We will not be scammed

Sneaky SEO Scam Targeting Bloggers

Bloggers, beware! There's a scheme aimed at you.
Tired eyes? Listen to it instead.
Voiced by Amazon Polly

One scammer recently tried to get me. What is interesting about this scheme is that they tried to make themselves look like the good guys by comparing themselves to… well… themselves.

It began with emails

I received a few similar emails several hours apart. Each one was a personalized letter with an offer to optimize my blog’s SEO (Search Engine Optimization) and bring more visitors to my site. Each one came from a different address.

All emails lacked the usual markers indicating a phishing attempt. They were well written, no spelling mistakes, no shady links to click, no weird email addresses or pretending to be some well-known company. They appeared to be genuine business offers. They were suspicious only because they arrived in such a close time frame from each other.

First email,

From: Dave Kingsford 
Message:
Hi, My name is Dave and I was just looking at your website cyberkitto.com and thought perhaps I would message you on your contact form to see if you need help. I really liked your website but noticed you weren't getting a lot of traffic to your site and your Alexa ranking wasn't as strong as it could be.

I can get 1,000’s of visitors looking at cyberkitto.com, ready to buy your product, service or signup for your offer. Our advertising network of over 9000 websites provides a low cost and effective online marketing solution that actually works. We can help your business get more online quality traffic by advertising your business on websites that are targeted to your market. The internet is a vast entity and kick starting your online business doesn’t have to take a ridiculous amount of cash. We’ll send real people to see your web site starting almost immediately!
In fact, I can get 10,000 highly targeted visitors to your website for as little as $39 just so you can test out our service.
Right now to make things really exciting you can get 200,000 Targeted visitors to you site in 30 days for only $299. If you'd like to talk personally please give me or Jim a call at 480-331-6775 9 to 5 MST USA.
I have a short video here that explains how everything works 
Best Regards,
Dave

And it was followed few hours later with a couple of these,

From: James Douglas 
Message:
Greetings, My name is James, I work as a Internet Business Analyst, and was doing research for another client when I came across your site cyberkitto.com. and thought I would message you on your contact form.
After doing a quick analysis of your website, I noticed a couple of issues that are most likely causing people to leave without making contact.
I really liked your website but noticed you weren't getting a lot of traffic to your site and your googla ranking wasn't as strong as it could be.
I can run a SEO audit of your site and give you a call to over the results for only $9.95.
Before you waste hundreds or even thousands of dollars on advertising give me the opportunity to show you the issues that are keeping you from getting more visitors to your site.
If you'd like to talk personally please give me a call at 480-457-0165 9 to 5 MST USA.
Sincerely,
James

First of all, if the author truly believed he or she could help me sell my product or service, then obviously they didn’t even glance at this website. I’m not selling anything here. This would suggest that the messages were sent through a bot which crawled the Internet for unprotected contact forms. The emails were essentially spam.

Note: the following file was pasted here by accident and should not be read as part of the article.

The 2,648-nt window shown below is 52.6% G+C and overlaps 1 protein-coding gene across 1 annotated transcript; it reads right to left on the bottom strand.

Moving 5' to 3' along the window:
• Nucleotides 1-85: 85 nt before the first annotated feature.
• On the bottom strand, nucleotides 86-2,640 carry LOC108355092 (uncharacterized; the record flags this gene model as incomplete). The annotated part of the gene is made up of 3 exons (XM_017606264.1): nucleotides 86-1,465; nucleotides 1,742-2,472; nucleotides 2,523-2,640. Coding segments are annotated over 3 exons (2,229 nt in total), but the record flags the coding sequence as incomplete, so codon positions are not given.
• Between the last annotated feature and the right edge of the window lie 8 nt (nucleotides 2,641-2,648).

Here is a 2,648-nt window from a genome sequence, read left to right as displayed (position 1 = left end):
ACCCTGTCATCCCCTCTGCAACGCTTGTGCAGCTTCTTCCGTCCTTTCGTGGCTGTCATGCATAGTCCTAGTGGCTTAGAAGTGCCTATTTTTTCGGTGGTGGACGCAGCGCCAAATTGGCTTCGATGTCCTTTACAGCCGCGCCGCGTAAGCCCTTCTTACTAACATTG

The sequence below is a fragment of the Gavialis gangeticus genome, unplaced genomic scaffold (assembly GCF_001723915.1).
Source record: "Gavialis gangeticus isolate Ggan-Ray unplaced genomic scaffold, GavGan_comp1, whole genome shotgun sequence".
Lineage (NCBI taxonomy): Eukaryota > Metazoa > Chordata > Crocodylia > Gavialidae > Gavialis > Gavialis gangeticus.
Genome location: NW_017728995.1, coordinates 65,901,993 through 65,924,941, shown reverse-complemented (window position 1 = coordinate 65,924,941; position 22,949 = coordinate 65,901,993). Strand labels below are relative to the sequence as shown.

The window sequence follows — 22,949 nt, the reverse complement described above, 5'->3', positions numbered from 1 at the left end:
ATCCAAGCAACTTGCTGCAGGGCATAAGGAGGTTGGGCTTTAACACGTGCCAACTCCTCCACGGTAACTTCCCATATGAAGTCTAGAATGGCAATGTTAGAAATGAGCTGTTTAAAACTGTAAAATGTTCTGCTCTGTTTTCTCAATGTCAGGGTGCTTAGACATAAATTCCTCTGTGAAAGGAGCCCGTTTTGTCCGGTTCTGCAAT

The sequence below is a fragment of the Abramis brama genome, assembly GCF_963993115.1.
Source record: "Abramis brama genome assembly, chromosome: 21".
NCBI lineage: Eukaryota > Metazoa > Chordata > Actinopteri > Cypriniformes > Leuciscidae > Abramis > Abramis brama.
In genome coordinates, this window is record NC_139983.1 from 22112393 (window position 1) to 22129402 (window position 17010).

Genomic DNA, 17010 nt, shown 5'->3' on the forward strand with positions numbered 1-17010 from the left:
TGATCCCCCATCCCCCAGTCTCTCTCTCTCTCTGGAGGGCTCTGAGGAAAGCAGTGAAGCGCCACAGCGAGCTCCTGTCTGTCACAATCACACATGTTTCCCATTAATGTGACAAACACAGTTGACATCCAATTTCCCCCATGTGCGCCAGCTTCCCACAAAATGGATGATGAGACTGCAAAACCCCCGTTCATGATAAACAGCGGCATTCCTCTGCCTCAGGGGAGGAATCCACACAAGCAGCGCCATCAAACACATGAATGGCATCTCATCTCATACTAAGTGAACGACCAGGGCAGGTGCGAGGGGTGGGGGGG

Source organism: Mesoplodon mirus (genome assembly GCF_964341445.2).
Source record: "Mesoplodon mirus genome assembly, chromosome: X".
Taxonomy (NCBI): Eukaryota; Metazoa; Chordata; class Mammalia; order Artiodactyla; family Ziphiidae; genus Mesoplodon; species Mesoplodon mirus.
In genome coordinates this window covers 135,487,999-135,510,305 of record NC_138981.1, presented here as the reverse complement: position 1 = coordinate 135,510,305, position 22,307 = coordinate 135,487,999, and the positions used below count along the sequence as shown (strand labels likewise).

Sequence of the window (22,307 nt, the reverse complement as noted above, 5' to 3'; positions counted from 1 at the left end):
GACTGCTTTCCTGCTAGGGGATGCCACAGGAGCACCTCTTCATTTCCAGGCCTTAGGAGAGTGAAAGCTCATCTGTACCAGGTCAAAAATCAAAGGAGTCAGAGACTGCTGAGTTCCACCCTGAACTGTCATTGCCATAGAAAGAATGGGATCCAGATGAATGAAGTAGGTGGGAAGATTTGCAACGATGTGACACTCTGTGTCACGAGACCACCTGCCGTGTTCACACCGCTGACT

I quickly checked the contact form I had just published on the blog and, as I feared, it lacked captcha. This was the reason why web crawling bots were able to send me those emails. The form has been fixed now. Feel free to use it. 😉

What bothered me about these emails was that their format and vocabulary were so similar that it looked as if the same person wrote them. Why risk activating my spidey sense by sending me multiple messages? Wouldn’t one message be more effective?

The scheme revealed

I finally realized that the intentions were not to flood my inbox with bait but to give me options.

If you look closer, the first offer is to test their SEO service for $39 or get a 30-day plan for $299. The second offer is a simple $9.95 service. 

While, I imagine, many bloggers would immediately dismiss anyone who wanted them to spend $300 on their blog, they might be more susceptible to a $10 offer. And that was the scammer’s intention, to create a perception of what it costs to get blog traffic. After the $300 price tag, $10 looks like a steal.

Scam or Spam?

I wondered, is this really a scam or is it a legitimate business offer in the form of spam? Legitimate companies spam people all the time after all. 

I deem this scheme a scam because of two factors:

  1. Use of web crawling bots. I refuse to work with anyone who utilizes shady methods to get my attention.
  2. The attempt to trick me. “The other guy is trying to rip you off. My service is cheaper.” That tactic is yet another shady method. Look back to point 1. to why I don’t like them.

Bloggers, beware

This can happen to you as well so be on the lookout. First of all, lock down your forms (including comments) to prevent bots from sending you messages. I use ReCaptcha. It’s easy to set up and implement.

Second of all, be aware of scam tactics out there. The traditional “Too good to be true” method of screening the chaos works well in most situations.

But most of all, don’t make rash decisions. Question everything.


What do you think about this scheme? Is it scam or spam? Did you get one like it? Let me know in the comments.

Leave a Reply